Israeli officials to meet Potash executives over ICL bid
TEL AVIV |
TEL AVIV Nov 6 (Reuters) - Israeli officials plan to meet executives of Canada's Potash Corp in the next week before deciding on whether to allow the fertiliser producer's proposed $13.5 billion takeover of Israel Chemicals (ICL) to move forward.
Potash, the world's No. 1 fertiliser producer, wants to acquire ICL, the world's sixth-largest fertiliser producer, so it can shore up its leverage with China and India, which are expected to drive much of the industry's growth.
Israel's government holds a so-called golden share in ICL so any deal would need approval from the Finance Ministry's Government Companies Authority, the prime minister and the Antitrust Authority, among others, for the Canadian company to increase its 13.84 percent stake in ICL.
Doron Cohen, the finance ministry's director-general, said on Tuesday that officials from the Government Companies Authority would meet Potash executives after the Israeli government requested Potash provide more details of its bid.
"The next step is for Potash to provide an explanation and we will decide whether we will continue with the process or not," Cohen told Reuters on the sidelines of a Finance Ministry conference.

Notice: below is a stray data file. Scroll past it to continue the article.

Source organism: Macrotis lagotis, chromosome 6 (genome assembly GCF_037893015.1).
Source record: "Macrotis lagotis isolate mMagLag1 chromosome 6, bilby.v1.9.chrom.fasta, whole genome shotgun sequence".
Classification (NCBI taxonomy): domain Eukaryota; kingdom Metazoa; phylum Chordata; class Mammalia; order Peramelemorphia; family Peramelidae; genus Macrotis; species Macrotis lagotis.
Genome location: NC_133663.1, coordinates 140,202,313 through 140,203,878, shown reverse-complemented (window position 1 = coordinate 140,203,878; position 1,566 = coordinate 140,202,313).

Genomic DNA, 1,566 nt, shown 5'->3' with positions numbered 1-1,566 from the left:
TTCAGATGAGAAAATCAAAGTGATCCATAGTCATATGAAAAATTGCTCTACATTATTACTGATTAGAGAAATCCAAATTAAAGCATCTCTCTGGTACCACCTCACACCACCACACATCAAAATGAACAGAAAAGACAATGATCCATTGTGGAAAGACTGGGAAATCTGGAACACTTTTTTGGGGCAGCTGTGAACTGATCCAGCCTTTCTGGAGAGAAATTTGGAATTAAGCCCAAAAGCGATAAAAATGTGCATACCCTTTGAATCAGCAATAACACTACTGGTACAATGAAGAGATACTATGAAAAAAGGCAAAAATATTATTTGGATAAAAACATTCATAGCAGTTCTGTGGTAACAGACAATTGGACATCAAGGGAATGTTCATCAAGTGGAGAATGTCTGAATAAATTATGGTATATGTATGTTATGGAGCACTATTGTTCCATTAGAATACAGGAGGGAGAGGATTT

He said the ministry had asked Potash for a broader explanation of its plans and how it would secure Israel's interests, since ICL produces potash from harvesting the Dead Sea.
Israel is headed for a general election in January so a deal, or even advanced discussions, on the takeover of such a key resources company is seen as unlikely in the near term.
Saskatchewan-based Potash said last week it has been in talks with Israeli officials on acquiring ICL.
Chief executive Bill Doyle met Israeli Prime Minister Benjamin Netanyahu last week to push for a deal.
Conglomerate Israel Corp owns 52.3 percent of ICL and about 34 percent is traded on the Tel Aviv Stock Exchange at a market value of some $15 billion.
Potash sought last year to raise its 13.84 percent stake in ICL to 25 percent but pulled its request when regulators took too long to respond. Cohen said Potash now seeks 100 percent of ICL.
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